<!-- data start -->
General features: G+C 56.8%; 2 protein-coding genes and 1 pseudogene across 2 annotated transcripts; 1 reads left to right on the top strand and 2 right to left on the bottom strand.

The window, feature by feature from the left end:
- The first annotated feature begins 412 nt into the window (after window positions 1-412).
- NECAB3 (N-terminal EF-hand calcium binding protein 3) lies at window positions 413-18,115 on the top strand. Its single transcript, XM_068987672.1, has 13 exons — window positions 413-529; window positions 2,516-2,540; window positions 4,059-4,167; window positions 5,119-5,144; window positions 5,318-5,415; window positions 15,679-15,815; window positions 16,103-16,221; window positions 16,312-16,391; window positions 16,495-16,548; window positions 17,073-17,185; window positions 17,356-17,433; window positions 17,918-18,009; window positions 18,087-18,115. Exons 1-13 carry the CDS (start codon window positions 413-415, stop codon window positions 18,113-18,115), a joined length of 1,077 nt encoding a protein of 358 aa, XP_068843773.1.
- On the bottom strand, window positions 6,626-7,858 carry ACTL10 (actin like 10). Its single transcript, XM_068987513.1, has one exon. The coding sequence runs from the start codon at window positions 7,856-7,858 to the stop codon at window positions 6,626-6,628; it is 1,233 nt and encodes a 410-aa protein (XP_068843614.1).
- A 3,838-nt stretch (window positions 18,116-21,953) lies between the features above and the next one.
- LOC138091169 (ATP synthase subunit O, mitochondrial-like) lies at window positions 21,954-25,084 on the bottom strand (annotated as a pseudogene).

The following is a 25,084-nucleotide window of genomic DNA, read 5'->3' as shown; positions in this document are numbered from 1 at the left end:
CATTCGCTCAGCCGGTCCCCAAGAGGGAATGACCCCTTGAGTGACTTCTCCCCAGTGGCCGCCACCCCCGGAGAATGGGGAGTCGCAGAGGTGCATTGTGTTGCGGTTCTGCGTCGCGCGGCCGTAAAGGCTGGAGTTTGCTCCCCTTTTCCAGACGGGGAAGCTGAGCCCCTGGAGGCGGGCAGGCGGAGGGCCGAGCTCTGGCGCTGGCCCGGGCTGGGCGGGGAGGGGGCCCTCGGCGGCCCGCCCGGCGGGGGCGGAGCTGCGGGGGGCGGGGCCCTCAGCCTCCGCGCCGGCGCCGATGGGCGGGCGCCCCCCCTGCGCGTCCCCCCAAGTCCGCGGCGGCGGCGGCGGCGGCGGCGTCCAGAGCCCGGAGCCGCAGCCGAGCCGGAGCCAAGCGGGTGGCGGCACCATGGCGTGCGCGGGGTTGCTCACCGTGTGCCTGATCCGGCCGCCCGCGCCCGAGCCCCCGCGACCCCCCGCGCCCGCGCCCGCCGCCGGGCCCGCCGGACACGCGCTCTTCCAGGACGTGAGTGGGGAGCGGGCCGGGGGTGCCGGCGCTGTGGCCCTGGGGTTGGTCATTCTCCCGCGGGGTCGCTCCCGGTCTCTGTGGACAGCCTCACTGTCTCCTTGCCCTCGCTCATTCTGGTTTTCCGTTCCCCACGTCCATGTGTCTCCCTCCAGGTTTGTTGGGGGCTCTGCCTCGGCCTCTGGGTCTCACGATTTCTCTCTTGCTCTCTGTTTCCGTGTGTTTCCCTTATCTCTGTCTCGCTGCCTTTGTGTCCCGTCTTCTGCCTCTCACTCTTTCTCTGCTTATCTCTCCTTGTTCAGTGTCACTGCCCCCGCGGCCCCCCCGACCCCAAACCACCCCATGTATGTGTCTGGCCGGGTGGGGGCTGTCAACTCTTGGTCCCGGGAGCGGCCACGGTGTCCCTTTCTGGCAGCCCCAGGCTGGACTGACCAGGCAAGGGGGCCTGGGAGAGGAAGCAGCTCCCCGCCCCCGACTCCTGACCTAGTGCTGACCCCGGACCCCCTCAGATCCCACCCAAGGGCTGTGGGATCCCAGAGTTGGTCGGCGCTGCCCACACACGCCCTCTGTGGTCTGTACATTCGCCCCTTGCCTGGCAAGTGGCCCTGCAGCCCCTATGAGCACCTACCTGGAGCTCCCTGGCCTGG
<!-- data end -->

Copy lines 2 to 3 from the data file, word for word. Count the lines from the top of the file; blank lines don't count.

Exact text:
The window, feature by feature from the left end:
- The first annotated feature begins 412 nt into the window (after window positions 1-412).